TSGS Cruiser Blog

Saturday, January 3, 2009

"Mayflower Pilgrims' Bible"

Have you ever wondered what version of the Bible the Pilgrims brought to America on the Mayflower? Believe it or not, it was not the King James Version of 1611. It was actually The 1599 Geneva Bible - a forgotten yet priceless treasure! The Geneva Bible was the most widely read and influential English Bible of the sixteenth and seventeenth centuries.

Here is an online copy of this Bible:

From: The Forgotten Translation by Gary DeMar

While other English translations failed to capture the hearts of the reading public, the Geneva Bible was instantly popular. Between 1560 and 1644 at least 144 editions appeared. For forty years after the publication of the King James Bible, the Geneva Bible continued to be the Bible of the home. Oliver Cromwell used extracts from the Geneva Bible for his Soldier's Pocket Bible which he issued to the army.

In 1620 the Pilgrims arrived at Plymouth with their Bibles and a conviction derived from those Bibles of establishing a new nation. The Bible was not the King James Version. When James I became king of England in 1603, there were two translations of the Bible in use; the Geneva Bible was the most popular, and the Bishops' Bible was used for reading in churches. King James disapproved of the Geneva Bible because of its Calvinistic leanings. He also frowned on what he considered to be seditious marginal notes on key political texts. A marginal note for Exodus 1:9 indicated that the Hebrew midwives were correct in disobeying the Egyptian king's orders, and a note for 2 Chronicles 15:16 said that King Asa should have had his mother executed and not merely deposed for the crime of worshipping an idol. The King James Version of the Bible grew out of the king's distaste for these brief but potent doctrinal commentaries. He considered the marginal notes to be a political threat to his kingdom. At a conference at Hampton Court in 1604 with bishops and theologians, the king listened to a suggestion by the Puritan scholar John Reynolds that a new translation of the Bible was needed. Because of his distaste for the Geneva Bible, James was eager for a new translation. "I profess," he said, "I could never yet see a Bible well translated in English; but I think that, of all, that of Geneva is the worst."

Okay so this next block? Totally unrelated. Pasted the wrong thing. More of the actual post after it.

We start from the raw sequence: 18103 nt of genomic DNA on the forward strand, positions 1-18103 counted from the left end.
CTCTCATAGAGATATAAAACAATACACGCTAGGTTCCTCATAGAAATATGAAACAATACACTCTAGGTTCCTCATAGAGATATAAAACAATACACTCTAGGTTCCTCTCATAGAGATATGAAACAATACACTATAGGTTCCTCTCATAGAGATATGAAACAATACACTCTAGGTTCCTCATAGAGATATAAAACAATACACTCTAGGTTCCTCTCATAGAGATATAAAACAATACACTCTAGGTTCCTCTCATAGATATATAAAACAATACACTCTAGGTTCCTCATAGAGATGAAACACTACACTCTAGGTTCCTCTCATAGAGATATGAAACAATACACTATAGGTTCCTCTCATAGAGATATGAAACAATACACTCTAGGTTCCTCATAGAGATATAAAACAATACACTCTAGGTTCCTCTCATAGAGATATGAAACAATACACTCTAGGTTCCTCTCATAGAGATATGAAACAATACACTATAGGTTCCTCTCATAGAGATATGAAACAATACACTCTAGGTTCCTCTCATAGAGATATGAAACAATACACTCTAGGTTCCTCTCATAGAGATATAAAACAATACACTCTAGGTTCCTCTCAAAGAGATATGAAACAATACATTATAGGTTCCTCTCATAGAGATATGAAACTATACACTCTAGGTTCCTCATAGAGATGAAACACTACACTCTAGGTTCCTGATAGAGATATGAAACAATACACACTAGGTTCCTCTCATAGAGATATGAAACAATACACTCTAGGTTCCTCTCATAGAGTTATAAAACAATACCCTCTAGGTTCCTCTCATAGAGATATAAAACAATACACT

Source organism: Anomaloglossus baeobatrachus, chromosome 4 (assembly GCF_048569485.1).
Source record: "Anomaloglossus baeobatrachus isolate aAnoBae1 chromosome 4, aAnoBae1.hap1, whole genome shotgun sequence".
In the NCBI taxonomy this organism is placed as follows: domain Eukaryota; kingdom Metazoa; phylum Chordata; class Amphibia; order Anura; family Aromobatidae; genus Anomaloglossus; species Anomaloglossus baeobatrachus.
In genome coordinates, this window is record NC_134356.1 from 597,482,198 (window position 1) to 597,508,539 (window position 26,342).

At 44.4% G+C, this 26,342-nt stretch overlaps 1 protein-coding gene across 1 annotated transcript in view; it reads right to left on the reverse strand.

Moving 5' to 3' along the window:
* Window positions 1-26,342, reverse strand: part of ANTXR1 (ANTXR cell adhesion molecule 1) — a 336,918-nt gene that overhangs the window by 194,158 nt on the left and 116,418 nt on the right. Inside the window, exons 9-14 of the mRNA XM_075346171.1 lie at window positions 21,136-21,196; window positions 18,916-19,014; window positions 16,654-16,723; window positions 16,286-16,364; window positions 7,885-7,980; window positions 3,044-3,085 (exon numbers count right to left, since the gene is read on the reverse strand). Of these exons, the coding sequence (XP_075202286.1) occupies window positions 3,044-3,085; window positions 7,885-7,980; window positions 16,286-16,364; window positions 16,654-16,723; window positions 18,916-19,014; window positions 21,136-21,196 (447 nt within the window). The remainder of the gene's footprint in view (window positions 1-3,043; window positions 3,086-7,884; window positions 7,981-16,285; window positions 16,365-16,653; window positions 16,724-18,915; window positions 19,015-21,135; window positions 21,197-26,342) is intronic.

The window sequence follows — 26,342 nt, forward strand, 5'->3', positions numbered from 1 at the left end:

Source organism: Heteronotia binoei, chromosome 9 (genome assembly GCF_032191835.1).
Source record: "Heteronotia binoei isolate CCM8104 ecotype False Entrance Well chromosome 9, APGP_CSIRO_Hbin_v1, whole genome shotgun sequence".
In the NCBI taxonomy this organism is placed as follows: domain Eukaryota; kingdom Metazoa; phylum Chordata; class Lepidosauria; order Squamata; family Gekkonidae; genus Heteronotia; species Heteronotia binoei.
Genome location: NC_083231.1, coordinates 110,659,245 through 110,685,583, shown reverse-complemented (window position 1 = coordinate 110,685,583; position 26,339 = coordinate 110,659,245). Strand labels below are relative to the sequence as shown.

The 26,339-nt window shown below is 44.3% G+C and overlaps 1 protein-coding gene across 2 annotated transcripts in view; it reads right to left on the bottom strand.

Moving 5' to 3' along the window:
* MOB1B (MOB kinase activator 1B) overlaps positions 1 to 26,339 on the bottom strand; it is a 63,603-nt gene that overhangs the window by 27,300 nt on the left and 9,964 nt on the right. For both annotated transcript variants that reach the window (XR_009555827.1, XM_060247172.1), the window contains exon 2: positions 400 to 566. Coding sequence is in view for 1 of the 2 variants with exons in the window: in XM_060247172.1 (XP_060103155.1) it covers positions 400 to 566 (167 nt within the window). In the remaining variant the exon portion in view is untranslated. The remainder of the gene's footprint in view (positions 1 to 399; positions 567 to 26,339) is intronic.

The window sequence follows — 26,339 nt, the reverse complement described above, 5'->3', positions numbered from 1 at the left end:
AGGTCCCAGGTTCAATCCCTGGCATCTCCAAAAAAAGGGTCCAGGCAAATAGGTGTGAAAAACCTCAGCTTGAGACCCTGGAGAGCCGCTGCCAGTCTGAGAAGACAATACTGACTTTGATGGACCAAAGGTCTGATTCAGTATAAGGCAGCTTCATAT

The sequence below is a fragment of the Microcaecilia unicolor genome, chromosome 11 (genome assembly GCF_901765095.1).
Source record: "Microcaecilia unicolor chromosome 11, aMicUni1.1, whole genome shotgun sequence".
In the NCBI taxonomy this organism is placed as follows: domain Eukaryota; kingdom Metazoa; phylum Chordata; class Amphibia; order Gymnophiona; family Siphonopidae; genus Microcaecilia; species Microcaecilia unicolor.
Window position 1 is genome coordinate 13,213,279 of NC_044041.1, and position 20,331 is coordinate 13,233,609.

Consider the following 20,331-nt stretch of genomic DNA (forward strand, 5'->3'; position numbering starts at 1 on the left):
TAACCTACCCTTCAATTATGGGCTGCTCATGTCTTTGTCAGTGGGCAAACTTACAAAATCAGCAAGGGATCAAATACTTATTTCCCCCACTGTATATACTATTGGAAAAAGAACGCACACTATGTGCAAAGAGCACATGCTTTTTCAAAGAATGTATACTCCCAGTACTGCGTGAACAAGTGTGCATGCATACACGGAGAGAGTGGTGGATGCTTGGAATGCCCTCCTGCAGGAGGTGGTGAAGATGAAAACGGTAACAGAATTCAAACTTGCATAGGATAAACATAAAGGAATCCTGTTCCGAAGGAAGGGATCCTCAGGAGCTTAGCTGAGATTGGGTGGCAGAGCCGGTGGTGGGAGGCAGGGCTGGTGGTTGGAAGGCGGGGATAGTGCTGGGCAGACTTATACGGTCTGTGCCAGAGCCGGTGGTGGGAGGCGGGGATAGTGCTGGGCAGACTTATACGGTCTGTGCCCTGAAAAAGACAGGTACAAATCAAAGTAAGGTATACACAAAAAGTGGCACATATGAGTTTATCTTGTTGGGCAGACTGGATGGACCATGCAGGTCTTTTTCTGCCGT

For more information about the Geneva Bible, Google: "Geneva Bible," but, especially, check out ~ http://www.reformed.org/documents/index.html?mainframe=http://www.reformed.org/documents/geneva/Geneva.html

Online 1599 Geneva Bible & idea for this article from Don Counts and compiled by John G. West

1 comment:

hazel whatley said...

I have photos of an original geneva bible printed in 1594.This geneva bible was in my family for over 80yrs and now has pride of place in the discovery centre at Manor Lodge Sheffield u/k.The bible was found in the the ruins of this lodge by my grandfather and this is where Mary Queen of Scots was imprisoned for many years by Queen Elizabeth.1st.there are hand written entries for the Pollard family of Wakefield Richard his wife Ann Walker and Ann Pollard.b.1714 & Sarah pollard.b.1716. on one of the pages in this bible We have been trying to trace the descendants of this family for many years with out success.